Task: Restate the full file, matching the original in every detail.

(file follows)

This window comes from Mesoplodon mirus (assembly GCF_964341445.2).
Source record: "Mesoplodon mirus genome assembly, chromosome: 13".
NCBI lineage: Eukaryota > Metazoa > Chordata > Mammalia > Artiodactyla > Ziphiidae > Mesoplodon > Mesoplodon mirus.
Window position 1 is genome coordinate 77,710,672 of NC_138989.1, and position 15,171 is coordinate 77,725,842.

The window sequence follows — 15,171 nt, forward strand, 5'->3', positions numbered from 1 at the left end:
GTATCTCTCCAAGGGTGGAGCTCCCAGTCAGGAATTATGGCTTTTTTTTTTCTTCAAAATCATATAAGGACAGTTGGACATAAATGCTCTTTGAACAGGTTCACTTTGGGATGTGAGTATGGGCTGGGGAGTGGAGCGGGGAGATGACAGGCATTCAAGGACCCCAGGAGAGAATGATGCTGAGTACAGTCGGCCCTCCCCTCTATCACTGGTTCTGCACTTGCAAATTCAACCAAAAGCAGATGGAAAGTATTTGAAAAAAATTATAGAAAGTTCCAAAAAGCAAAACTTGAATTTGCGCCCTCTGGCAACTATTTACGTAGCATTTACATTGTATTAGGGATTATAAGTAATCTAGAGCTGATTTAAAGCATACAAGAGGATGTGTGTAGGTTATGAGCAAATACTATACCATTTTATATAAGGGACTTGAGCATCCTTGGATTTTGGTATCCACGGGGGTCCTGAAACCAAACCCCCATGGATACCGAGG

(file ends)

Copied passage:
This window comes from Mesoplodon mirus (assembly GCF_964341445.2).
Source record: "Mesoplodon mirus genome assembly, chromosome: 13".
NCBI lineage: Eukaryota > Metazoa > Chordata > Mammalia > Artiodactyla > Ziphiidae > Mesoplodon > Mesoplodon mirus.
Window position 1 is genome coordinate 77,710,672 of NC_138989.1, and position 15,171 is coordinate 77,725,842.

The window sequence follows — 15,171 nt, forward strand, 5'->3', positions numbered from 1 at the left end:
GTATCTCTCCAAGGGTGGAGCTCCCAGTCAGGAATTATGGCTTTTTTTTTTCTTCAAAATCATATAAGGACAGTTGGACATAAATGCTCTTTGAACAGGTTCACTTTGGGATGTGAGTATGGGCTGGGGAGTGGAGCGGGGAGATGACAGGCATTCAAGGACCCCAGGAGAGAATGATGCTGAGTACAGTCGGCCCTCCCCTCTATCACTGGTTCTGCACTTGCAAATTCAACCAAAAGCAGATGGAAAGTATTTGAAAAAAATTATAGAAAGTTCCAAAAAGCAAAACTTGAATTTGCGCCCTCTGGCAACTATTTACGTAGCATTTACATTGTATTAGGGATTATAAGTAATCTAGAGCTGATTTAAAGCATACAAGAGGATGTGTGTAGGTTATGAGCAAATACTATACCATTTTATATAAGGGACTTGAGCATCCTTGGATTTTGGTATCCACGGGGGTCCTGAAACCAAACCCCCATGGATACCGAGG